George Sluizer began his career as an assistant to Michael Anderson, Sacha Guitry and Bert Haanstra and started producing and directing award-winning short films and documentaries, primarily for TV, i...
River Phoenix's final film has been snapped up at the Cannes Film Festival 21 years after the tragic actor's death. Production on director George Sluizer's Dark Blood came to a halt following the star's drug overdose death at Los Angeles' Viper Room on 31 October, 1993 and the moviemaker has spent the last two decades trying to revive the project and complete it.
His efforts paid off on Friday (16May14) when executives at Lionsgate picked up the film's North American rights. Sluizer tells The Hollywood Reporter, "When River died, the movie was totally cancelled and everyone went away. It was declared impossible to finish. The insurance company decided to destroy the film."
The 82-year-old Dutch director reveals he had to stop footage he'd shot from being destroyed in a London warehouse, adding, "We got all the equipment on a truck and I gave the order to send the film to New York, and then to a cinema museum in Holland. "The negatives were still good but part of the sound needed to be rebuilt and re-recorded. And only 65 per cent of the story was shot... so I had to rewrite the story."
Sluizer suffered another set back three years ago (11), when members of Phoenix's family made it clear they wanted nothing to do with the film. Dark Blood premiered in Berlin, Germany in February, 2013 and played at the Miami Film Festival in Florida a month later. The film is currently on release in Japan.
The actor died while shooting director George Sluizer's movie Dark Blood in 1993, and the movie lay unfinished until last year (12), when the Dutch filmmaker debuted it at the Netherlands Film Festival.
He will now show American critics and industry figures the Hollywood icon's final movie, about a man living on a nuclear test site in the desert, awaiting the end of the world. The movie also co-stars Jeremy Irons.
Jaie Laplante, the director of the film festival, says, "Dark Blood is a film of legend, one of Hollywood’s great mysteries. The tragic loss of River Phoenix’s outstanding talent is still profoundly felt 20 years later. We are proud that George Sluizer has honoured Miami as the place to finally share his remarkable collaboration with Phoenix and the other great artists involved with Dark Blood.”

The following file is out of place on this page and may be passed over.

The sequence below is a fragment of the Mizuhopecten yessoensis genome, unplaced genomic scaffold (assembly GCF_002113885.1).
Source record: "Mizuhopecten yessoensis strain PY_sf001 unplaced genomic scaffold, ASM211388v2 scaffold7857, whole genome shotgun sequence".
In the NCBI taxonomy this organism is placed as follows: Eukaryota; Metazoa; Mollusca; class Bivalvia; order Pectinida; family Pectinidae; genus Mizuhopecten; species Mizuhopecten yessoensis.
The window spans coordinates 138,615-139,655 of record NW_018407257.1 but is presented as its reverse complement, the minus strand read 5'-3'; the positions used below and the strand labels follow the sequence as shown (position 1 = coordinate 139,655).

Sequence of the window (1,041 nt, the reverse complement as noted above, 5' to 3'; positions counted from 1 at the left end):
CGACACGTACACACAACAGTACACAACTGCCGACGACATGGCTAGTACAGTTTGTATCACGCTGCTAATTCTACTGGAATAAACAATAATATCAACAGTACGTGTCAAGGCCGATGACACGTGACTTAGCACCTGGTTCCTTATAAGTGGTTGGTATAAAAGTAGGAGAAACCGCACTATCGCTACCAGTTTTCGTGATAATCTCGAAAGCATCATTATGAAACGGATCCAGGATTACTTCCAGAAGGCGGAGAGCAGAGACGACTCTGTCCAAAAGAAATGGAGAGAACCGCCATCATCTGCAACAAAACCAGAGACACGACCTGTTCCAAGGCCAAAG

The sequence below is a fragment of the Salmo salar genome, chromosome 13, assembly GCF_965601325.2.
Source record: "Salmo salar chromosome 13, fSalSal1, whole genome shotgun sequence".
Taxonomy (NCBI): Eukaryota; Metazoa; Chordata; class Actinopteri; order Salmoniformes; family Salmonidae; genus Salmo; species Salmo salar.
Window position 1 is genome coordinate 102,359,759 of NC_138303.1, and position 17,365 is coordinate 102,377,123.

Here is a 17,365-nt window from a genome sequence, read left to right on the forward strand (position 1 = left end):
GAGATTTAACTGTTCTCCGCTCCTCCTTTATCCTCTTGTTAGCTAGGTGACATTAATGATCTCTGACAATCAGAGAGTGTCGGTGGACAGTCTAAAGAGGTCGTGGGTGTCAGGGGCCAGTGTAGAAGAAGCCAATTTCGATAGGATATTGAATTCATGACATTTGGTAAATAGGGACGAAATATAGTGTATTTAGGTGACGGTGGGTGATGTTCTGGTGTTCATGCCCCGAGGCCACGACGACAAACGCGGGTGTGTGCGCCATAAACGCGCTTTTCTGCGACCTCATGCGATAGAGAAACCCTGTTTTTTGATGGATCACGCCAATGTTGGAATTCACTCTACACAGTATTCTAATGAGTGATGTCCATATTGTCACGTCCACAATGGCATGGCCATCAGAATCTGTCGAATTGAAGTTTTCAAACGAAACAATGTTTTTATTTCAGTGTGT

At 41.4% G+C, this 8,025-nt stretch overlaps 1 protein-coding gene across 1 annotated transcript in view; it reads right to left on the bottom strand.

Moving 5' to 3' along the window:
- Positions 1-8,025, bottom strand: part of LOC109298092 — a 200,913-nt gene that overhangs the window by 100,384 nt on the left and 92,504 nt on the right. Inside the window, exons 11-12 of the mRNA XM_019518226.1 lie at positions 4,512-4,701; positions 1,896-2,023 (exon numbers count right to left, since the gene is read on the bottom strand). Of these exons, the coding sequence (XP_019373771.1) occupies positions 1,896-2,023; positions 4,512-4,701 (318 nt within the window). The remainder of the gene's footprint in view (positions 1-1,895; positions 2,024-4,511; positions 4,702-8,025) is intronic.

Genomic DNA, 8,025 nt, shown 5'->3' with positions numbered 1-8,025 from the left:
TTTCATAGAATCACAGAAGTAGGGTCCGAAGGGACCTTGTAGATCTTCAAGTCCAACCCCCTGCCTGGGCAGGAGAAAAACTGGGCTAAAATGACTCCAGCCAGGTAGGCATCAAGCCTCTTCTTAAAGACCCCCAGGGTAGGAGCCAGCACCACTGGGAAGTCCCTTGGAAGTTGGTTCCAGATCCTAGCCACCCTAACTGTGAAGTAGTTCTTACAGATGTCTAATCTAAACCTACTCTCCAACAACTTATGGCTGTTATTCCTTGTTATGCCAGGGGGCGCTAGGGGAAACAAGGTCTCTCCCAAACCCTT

Phoenix died after suffering drug-induced heart failure outside The Viper Room club in Hollywood in October, 1993. The Miami International Film Festival runs from 1 to 10 March (13).
The star was shooting a movie with Dutch director George Sluizer at the time of his death and the filmmaker has recently completed work on the abandoned film, titled Dark Blood.
In the movie, which also features Jeremy Irons, Phoenix played a man living on a nuclear test site in the desert, awaiting the end of the world.
Sources tell The Hollywood Reporter that Sluizer hid the footage after Phoenix's death, fearing people might try to destroy it, but he has since re-edited the film and he'll be presenting it in competition at the Netherlands Film Festival on 27 September (12).
Phoenix collapsed and died of drug-induced heart failure on the sidewalk outside the nightclub The Viper Room in Hollywood on 31 October, 1993.
George Sluizer was working on Dark Blood with River when the 23-year-old star died from a drug overdose outside Hollywood's The Viper Room in 1993.
The director has now re-edited the material and wants the late actor's younger sibling Joaquin to help him complete the project by recording a voice-over as River's character, Boy.
Sluizer tells the Hollywood Reporter, "The voices of both brothers are very much alike."
Sluizer hopes to release the final cut next year (12).
Directed first feature film, "Stamping Ground", a record of a rock music festival featuring performances by Pink Floyd, Santana and The Byrds
Directed the American remake of "The Vanishing"
First feature film as writer-producer-director, "Joao and the Knife"
Wrote first screenplay, "My Friend the Murderer"
Produced, wrote, and directed "The Vanishing," a successful and highly regarded thriller in the Hitchcock/Chabrol tradition
Produced and directed first experimental feature, "Clair-Obscur"
Worked as an assistant director to Michael Anderson on Mike Todd's production of "Around the World in Eighty Days"
George Sluizer began his career as an assistant to Michael Anderson, Sacha Guitry and Bert Haanstra and started producing and directing award-winning short films and documentaries, primarily for TV, in the early 1960s. A number of Sluizer's films document travels in Europe or Brazil; some were produced for the National Geographic Society and saw widespread international distribution. Continuing this work into the 70s, he also expanded into feature films, producing, among others, Werner Herzog's "Fitzcarraldo" (1982).<p>Sluizer received considerable international acclaim for adapting, producing and directing "The Vanishing" (1988), a haunting psychological thriller in the tradition of Hitchcock and Chabrol. After the film's success on the art-house circuit in the USA, he was hired to direct the wanting Hollywood remake (1993) starring Jeff Bridges, Kiefer Sutherland and Nancy Travis.
Institut des Hautes Etudes Cinematographiques
Among the other feature films Sluizer has worked as director, producer and writer are "Twice a Woman" (1979) with Bibi Andersson and Anthony Perkins, "Tepito Si" (1982), a made-for-TV film shot in Mexico, and "Red Desert Penitentiary" (1985), one of the few English-language features Sluizer has made.
"The Vanishing" took second place as best foreign film from the New York Film Critics Circle (1991).